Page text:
Most versatile console: Nintendo Switch, Switch OLED Model, or Switch Lite
Unlike a PlayStation or an Xbox, the Nintendo Switch isn’t trying to be the center of your entire TV setup. It can’t perform anything in 4K, and it doesn’t provide many streaming video apps. But it continues to do the thing that Nintendo systems do best: play terrific, family-friendly, genre-defining Nintendo games from classic franchises like Mario, Zelda, and Pokémon. And if earlier Nintendo systems haven’t given gamers much to do in between Mario games, the Switch offers a wide library of compelling independent titles and offbeat experiments like cardboard robots and fitness gadgets.
The base-model Nintendo Switch (and the later OLED Model) can operate both as a home console and as a portable device like Nintendo’s 3DS. It consists of a little tablet with controllers attached, and you can connect it to your TV via a dock or use it as a handheld—the games look and play the same either way. The Switch is not as powerful as the PS4 or Xbox One S—to say nothing of the forthcoming PlayStation 5 or Xbox Series X|S consoles—and it provides graphical quality somewhere between that of a PS3 and a PS4. However Nintendo has discontinued the 3DS and 2DS, making the portability and selection of Nintendo-designed and developed games on the Switch unlike that of any other device you can buy today.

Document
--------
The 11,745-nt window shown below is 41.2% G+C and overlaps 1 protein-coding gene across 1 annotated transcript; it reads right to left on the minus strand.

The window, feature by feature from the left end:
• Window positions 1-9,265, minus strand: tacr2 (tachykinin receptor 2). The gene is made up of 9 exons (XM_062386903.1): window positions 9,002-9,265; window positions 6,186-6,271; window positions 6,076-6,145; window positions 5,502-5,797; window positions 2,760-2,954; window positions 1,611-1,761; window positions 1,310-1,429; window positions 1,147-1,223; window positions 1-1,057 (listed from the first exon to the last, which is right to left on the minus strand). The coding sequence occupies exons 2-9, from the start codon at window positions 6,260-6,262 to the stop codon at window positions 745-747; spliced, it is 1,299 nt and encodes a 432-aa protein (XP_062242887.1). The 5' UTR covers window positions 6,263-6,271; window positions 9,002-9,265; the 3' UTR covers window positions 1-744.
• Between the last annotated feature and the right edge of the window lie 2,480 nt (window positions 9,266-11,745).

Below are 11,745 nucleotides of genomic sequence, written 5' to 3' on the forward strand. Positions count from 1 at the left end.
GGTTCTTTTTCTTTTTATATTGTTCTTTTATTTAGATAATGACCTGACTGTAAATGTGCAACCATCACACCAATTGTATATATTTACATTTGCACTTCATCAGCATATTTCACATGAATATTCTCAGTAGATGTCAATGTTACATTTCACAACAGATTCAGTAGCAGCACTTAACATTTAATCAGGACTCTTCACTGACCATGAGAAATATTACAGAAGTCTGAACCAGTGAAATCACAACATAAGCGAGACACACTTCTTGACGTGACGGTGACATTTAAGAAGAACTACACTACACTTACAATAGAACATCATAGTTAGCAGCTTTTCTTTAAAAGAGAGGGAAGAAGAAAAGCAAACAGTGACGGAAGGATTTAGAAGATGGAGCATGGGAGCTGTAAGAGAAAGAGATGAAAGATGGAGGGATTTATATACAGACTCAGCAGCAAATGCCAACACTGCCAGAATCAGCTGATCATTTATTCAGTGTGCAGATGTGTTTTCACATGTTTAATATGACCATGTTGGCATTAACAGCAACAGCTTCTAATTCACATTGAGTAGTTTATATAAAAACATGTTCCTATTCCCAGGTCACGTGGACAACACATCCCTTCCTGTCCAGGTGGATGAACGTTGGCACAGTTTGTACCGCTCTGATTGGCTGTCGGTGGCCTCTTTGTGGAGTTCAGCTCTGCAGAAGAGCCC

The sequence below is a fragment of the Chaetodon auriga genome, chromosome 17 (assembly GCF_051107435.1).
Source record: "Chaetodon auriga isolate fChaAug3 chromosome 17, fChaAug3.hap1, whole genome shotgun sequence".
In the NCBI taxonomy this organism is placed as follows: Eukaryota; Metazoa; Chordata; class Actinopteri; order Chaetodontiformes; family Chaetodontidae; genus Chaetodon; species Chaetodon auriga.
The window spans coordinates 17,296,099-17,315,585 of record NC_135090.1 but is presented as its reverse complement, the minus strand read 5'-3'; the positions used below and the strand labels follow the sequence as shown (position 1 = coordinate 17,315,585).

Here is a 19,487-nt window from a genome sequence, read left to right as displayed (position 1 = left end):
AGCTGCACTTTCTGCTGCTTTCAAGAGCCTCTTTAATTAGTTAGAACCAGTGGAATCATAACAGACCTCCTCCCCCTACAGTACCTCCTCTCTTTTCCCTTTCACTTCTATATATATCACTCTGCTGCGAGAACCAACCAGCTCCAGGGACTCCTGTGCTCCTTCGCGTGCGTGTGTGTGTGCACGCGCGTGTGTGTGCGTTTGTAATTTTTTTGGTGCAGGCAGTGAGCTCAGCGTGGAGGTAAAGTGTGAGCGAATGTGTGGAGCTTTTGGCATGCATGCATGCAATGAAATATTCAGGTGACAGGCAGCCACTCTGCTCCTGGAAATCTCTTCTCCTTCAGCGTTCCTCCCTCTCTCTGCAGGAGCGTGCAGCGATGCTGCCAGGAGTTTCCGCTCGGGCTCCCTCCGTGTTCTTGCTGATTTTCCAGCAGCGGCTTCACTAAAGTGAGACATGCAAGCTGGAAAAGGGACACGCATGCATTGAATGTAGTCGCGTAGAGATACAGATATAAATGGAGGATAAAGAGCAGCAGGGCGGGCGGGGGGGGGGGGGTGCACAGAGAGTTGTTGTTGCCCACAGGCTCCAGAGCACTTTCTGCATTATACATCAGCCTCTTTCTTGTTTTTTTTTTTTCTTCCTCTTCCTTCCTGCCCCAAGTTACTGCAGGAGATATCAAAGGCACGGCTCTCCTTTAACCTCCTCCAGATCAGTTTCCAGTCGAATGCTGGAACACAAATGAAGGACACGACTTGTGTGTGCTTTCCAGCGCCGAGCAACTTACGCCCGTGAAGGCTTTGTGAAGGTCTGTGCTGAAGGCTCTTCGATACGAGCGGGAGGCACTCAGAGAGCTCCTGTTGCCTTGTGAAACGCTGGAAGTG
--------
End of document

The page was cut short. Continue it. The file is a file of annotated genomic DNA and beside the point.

It’s also very well supported by independent developers, which have contributed multiplayer games like Ultimate Chicken Horse, Overcooked, and TowerFall; challenging platformers and action games like Celeste, Hollow Knight, and Dead Cells; and unique experiments like Baba Is You and Untitled Goose Game. None of these games are specific to the Switch, but the Switch is the only device that makes it easy to play anything on a train, on a plane, or in bed.